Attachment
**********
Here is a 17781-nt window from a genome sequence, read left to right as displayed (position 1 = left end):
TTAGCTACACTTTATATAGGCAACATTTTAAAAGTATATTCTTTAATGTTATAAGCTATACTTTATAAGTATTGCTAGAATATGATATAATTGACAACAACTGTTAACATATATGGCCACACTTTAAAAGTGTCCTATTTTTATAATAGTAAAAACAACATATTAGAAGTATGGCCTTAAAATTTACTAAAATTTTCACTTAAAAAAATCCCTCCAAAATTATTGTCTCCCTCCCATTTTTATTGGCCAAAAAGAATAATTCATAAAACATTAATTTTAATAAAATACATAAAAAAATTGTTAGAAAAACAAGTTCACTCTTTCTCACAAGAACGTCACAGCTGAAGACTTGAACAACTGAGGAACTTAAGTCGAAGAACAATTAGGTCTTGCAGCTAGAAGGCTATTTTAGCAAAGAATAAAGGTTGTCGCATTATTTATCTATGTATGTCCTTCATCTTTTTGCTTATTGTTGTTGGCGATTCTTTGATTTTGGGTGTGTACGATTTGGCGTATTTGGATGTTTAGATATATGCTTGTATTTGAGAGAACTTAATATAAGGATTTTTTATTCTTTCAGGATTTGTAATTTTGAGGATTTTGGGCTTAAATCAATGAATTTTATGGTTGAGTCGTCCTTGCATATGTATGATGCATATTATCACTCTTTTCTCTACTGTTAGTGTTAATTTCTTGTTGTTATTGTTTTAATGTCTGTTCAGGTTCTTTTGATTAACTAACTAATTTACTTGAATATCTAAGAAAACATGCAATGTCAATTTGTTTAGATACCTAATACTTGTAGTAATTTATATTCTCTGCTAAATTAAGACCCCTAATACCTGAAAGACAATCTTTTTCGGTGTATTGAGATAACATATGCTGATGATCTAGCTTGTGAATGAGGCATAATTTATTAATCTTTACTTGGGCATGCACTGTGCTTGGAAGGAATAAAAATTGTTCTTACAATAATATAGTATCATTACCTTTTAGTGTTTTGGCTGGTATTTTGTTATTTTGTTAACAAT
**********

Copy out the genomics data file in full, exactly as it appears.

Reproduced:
Here is a 17781-nt window from a genome sequence, read left to right as displayed (position 1 = left end):
TTAGCTACACTTTATATAGGCAACATTTTAAAAGTATATTCTTTAATGTTATAAGCTATACTTTATAAGTATTGCTAGAATATGATATAATTGACAACAACTGTTAACATATATGGCCACACTTTAAAAGTGTCCTATTTTTATAATAGTAAAAACAACATATTAGAAGTATGGCCTTAAAATTTACTAAAATTTTCACTTAAAAAAATCCCTCCAAAATTATTGTCTCCCTCCCATTTTTATTGGCCAAAAAGAATAATTCATAAAACATTAATTTTAATAAAATACATAAAAAAATTGTTAGAAAAACAAGTTCACTCTTTCTCACAAGAACGTCACAGCTGAAGACTTGAACAACTGAGGAACTTAAGTCGAAGAACAATTAGGTCTTGCAGCTAGAAGGCTATTTTAGCAAAGAATAAAGGTTGTCGCATTATTTATCTATGTATGTCCTTCATCTTTTTGCTTATTGTTGTTGGCGATTCTTTGATTTTGGGTGTGTACGATTTGGCGTATTTGGATGTTTAGATATATGCTTGTATTTGAGAGAACTTAATATAAGGATTTTTTATTCTTTCAGGATTTGTAATTTTGAGGATTTTGGGCTTAAATCAATGAATTTTATGGTTGAGTCGTCCTTGCATATGTATGATGCATATTATCACTCTTTTCTCTACTGTTAGTGTTAATTTCTTGTTGTTATTGTTTTAATGTCTGTTCAGGTTCTTTTGATTAACTAACTAATTTACTTGAATATCTAAGAAAACATGCAATGTCAATTTGTTTAGATACCTAATACTTGTAGTAATTTATATTCTCTGCTAAATTAAGACCCCTAATACCTGAAAGACAATCTTTTTCGGTGTATTGAGATAACATATGCTGATGATCTAGCTTGTGAATGAGGCATAATTTATTAATCTTTACTTGGGCATGCACTGTGCTTGGAAGGAATAAAAATTGTTCTTACAATAATATAGTATCATTACCTTTTAGTGTTTTGGCTGGTATTTTGTTATTTTGTTAACAAT